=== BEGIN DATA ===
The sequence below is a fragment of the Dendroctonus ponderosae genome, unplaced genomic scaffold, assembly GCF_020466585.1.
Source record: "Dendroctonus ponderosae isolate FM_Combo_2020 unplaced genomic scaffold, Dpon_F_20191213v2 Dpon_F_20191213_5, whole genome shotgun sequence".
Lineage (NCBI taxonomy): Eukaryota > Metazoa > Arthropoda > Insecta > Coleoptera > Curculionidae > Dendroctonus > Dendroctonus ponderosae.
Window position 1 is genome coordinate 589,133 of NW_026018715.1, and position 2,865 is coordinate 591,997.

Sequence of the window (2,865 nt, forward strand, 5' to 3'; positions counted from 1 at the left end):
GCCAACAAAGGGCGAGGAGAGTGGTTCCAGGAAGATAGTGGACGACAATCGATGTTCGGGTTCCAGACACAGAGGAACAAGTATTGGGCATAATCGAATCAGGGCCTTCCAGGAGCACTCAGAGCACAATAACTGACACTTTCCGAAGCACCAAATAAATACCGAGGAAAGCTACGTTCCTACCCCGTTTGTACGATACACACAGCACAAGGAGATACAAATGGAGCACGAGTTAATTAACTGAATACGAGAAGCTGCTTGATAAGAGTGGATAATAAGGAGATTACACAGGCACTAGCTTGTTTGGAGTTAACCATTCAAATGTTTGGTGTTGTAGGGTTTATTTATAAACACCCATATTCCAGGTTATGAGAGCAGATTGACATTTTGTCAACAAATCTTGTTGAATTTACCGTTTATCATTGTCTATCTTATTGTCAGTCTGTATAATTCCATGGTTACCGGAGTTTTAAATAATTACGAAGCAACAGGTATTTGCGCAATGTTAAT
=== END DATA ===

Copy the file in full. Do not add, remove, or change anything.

The sequence below is a fragment of the Dendroctonus ponderosae genome, unplaced genomic scaffold, assembly GCF_020466585.1.
Source record: "Dendroctonus ponderosae isolate FM_Combo_2020 unplaced genomic scaffold, Dpon_F_20191213v2 Dpon_F_20191213_5, whole genome shotgun sequence".
Lineage (NCBI taxonomy): Eukaryota > Metazoa > Arthropoda > Insecta > Coleoptera > Curculionidae > Dendroctonus > Dendroctonus ponderosae.
Window position 1 is genome coordinate 589,133 of NW_026018715.1, and position 2,865 is coordinate 591,997.

Sequence of the window (2,865 nt, forward strand, 5' to 3'; positions counted from 1 at the left end):
GCCAACAAAGGGCGAGGAGAGTGGTTCCAGGAAGATAGTGGACGACAATCGATGTTCGGGTTCCAGACACAGAGGAACAAGTATTGGGCATAATCGAATCAGGGCCTTCCAGGAGCACTCAGAGCACAATAACTGACACTTTCCGAAGCACCAAATAAATACCGAGGAAAGCTACGTTCCTACCCCGTTTGTACGATACACACAGCACAAGGAGATACAAATGGAGCACGAGTTAATTAACTGAATACGAGAAGCTGCTTGATAAGAGTGGATAATAAGGAGATTACACAGGCACTAGCTTGTTTGGAGTTAACCATTCAAATGTTTGGTGTTGTAGGGTTTATTTATAAACACCCATATTCCAGGTTATGAGAGCAGATTGACATTTTGTCAACAAATCTTGTTGAATTTACCGTTTATCATTGTCTATCTTATTGTCAGTCTGTATAATTCCATGGTTACCGGAGTTTTAAATAATTACGAAGCAACAGGTATTTGCGCAATGTTAAT